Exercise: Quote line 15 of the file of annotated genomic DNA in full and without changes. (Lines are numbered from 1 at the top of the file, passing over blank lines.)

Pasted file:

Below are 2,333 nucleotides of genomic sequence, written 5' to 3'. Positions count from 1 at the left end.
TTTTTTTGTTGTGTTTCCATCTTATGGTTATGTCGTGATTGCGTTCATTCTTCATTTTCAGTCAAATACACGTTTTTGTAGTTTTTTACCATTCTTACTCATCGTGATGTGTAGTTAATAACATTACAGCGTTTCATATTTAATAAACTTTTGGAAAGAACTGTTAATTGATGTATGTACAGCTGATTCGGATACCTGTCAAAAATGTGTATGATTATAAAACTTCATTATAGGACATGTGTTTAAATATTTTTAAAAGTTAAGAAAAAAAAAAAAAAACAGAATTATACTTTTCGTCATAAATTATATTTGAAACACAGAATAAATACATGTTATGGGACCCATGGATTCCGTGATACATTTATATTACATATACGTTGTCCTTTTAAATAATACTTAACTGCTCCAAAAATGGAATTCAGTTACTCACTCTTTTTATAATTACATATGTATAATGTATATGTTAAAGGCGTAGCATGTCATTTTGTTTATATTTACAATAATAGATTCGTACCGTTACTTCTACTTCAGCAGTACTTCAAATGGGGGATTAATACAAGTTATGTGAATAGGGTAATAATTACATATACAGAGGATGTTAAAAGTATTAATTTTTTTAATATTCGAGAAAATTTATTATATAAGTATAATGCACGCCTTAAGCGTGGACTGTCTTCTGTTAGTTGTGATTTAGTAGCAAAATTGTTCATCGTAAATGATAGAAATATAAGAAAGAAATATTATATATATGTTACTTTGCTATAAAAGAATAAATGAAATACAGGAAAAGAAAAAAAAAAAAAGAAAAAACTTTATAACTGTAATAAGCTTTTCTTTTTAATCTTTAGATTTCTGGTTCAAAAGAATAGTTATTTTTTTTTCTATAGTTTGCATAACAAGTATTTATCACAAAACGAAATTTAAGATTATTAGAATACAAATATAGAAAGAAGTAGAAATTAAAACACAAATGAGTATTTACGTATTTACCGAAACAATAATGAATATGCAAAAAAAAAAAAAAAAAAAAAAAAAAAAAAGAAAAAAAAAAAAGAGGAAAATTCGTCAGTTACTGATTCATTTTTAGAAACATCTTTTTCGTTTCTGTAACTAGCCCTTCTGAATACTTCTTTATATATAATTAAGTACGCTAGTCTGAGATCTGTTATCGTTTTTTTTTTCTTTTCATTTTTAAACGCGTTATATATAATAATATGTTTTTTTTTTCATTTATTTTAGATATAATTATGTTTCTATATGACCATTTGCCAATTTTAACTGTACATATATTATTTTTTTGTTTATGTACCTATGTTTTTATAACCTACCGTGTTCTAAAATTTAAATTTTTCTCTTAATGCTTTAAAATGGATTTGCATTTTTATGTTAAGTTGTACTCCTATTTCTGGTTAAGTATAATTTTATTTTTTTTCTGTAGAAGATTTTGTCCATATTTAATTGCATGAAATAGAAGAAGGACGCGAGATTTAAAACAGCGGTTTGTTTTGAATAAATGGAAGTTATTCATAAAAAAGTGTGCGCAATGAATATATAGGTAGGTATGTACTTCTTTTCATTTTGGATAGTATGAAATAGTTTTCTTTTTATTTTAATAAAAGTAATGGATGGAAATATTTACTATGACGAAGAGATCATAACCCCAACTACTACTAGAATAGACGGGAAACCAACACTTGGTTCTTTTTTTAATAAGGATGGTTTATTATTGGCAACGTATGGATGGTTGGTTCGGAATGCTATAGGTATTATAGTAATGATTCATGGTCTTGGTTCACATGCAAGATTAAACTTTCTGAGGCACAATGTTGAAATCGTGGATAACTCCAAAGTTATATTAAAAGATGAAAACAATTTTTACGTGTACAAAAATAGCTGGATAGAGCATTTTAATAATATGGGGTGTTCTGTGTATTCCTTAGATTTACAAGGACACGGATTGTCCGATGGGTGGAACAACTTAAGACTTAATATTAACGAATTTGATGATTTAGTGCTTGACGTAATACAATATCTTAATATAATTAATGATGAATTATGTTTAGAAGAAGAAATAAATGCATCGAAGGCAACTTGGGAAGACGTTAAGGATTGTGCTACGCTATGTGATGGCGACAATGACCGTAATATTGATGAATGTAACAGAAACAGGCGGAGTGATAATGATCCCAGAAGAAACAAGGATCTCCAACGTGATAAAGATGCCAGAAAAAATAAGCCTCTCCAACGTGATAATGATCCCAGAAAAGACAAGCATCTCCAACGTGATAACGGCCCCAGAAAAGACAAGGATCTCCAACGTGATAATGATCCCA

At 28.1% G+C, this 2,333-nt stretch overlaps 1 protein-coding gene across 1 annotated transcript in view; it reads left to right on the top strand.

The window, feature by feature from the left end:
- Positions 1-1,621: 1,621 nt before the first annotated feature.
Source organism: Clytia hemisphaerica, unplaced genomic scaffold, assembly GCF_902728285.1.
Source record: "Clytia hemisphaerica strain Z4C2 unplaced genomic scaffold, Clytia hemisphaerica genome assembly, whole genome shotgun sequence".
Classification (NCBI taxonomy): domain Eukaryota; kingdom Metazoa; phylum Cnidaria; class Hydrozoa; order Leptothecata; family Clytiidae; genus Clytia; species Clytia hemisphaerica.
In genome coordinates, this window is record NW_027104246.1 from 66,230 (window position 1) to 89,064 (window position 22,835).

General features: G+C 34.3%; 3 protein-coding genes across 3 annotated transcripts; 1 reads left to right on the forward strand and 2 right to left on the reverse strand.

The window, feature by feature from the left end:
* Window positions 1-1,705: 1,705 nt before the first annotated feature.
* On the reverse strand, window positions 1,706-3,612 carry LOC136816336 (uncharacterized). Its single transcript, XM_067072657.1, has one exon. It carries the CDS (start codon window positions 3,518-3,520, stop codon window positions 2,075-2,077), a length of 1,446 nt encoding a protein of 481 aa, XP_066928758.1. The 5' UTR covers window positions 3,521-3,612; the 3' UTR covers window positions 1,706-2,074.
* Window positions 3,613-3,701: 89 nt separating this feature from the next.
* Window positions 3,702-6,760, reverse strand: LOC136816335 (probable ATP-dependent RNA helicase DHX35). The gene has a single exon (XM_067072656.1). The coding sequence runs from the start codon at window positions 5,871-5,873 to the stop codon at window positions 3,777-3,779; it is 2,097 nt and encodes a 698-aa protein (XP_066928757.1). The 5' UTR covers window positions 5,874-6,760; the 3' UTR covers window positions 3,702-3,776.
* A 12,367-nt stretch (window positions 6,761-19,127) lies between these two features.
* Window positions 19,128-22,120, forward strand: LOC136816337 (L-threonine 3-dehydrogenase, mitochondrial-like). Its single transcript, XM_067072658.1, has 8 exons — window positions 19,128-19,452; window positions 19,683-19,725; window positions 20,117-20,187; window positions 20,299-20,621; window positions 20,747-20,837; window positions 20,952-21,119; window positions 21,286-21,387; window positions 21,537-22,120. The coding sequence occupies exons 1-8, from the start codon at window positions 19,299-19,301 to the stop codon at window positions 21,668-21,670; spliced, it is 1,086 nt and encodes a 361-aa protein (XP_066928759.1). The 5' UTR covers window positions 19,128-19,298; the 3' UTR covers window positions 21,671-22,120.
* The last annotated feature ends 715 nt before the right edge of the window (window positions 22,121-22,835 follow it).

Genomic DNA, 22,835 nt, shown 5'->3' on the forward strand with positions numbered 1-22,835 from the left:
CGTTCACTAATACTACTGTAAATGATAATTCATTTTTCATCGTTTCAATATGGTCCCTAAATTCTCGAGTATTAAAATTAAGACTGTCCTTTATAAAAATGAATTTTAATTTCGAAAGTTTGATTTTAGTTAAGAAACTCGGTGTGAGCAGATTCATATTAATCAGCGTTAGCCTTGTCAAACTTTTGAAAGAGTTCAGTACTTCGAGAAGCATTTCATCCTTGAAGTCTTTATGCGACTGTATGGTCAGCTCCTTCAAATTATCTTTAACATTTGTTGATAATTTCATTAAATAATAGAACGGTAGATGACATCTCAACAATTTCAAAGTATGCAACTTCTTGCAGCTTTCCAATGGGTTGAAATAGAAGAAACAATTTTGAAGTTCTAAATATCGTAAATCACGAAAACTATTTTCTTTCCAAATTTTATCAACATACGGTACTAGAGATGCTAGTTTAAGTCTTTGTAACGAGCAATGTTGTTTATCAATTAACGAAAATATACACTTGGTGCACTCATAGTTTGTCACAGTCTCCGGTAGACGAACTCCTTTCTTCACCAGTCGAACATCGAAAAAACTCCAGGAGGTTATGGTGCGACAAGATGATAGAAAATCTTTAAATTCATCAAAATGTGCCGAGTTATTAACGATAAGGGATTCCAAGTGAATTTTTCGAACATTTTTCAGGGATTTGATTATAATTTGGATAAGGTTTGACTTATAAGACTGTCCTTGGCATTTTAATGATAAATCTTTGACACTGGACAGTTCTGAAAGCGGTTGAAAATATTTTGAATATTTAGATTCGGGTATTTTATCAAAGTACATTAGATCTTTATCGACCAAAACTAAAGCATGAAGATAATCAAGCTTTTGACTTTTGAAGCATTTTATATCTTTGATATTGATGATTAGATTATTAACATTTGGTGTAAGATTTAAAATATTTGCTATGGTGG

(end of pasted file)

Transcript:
* Window positions 3,702-6,760, reverse strand: LOC136816335 (probable ATP-dependent RNA helicase DHX35). The gene has a single exon (XM_067072656.1). The coding sequence runs from the start codon at window positions 5,871-5,873 to the stop codon at window positions 3,777-3,779; it is 2,097 nt and encodes a 698-aa protein (XP_066928757.1). The 5' UTR covers window positions 5,874-6,760; the 3' UTR covers window positions 3,702-3,776.